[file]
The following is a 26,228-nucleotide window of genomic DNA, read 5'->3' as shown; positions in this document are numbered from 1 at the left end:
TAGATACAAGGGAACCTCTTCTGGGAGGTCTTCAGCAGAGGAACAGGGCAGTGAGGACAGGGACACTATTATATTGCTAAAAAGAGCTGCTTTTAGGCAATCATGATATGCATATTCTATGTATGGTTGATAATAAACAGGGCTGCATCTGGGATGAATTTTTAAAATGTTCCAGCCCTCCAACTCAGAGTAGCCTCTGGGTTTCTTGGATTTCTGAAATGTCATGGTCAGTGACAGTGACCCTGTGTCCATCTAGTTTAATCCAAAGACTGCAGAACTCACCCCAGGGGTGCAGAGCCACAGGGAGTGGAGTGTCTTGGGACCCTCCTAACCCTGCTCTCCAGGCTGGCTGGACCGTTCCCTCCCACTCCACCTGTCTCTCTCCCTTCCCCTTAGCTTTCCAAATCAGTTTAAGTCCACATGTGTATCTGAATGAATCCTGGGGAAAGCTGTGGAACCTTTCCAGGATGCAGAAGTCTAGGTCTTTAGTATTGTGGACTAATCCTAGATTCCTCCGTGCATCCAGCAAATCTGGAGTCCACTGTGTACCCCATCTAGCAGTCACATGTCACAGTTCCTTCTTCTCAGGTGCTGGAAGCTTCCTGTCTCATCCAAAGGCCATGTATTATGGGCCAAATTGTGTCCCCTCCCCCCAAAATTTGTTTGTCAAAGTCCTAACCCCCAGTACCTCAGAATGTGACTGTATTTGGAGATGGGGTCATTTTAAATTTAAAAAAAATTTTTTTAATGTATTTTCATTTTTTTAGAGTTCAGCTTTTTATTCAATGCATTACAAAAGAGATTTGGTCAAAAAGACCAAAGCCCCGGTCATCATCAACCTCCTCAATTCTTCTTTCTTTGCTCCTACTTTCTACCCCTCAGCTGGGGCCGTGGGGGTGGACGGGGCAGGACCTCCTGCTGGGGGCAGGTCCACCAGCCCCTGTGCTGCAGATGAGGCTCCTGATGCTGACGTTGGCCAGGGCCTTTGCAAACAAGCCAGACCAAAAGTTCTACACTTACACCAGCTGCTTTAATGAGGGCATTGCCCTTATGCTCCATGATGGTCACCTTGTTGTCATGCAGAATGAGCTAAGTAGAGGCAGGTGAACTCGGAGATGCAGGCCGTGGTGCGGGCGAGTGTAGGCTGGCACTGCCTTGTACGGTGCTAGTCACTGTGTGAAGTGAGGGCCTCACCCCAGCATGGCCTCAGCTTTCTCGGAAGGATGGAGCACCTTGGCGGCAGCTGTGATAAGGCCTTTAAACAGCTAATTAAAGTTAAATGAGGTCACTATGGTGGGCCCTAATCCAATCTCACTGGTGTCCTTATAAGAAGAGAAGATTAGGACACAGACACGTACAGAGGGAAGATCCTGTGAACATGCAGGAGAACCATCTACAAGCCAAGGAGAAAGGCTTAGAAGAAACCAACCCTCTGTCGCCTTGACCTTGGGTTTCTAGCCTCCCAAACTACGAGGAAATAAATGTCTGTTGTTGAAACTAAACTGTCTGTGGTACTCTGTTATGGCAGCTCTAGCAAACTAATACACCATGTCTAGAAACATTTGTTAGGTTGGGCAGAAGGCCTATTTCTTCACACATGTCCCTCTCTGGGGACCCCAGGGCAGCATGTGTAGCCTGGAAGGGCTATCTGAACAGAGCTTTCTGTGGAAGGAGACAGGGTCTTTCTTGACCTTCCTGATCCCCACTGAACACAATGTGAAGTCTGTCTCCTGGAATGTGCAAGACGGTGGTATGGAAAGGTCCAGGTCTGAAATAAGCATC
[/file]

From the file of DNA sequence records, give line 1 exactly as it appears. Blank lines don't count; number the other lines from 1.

The following is a 26,228-nucleotide window of genomic DNA, read 5'->3' as shown; positions in this document are numbered from 1 at the left end: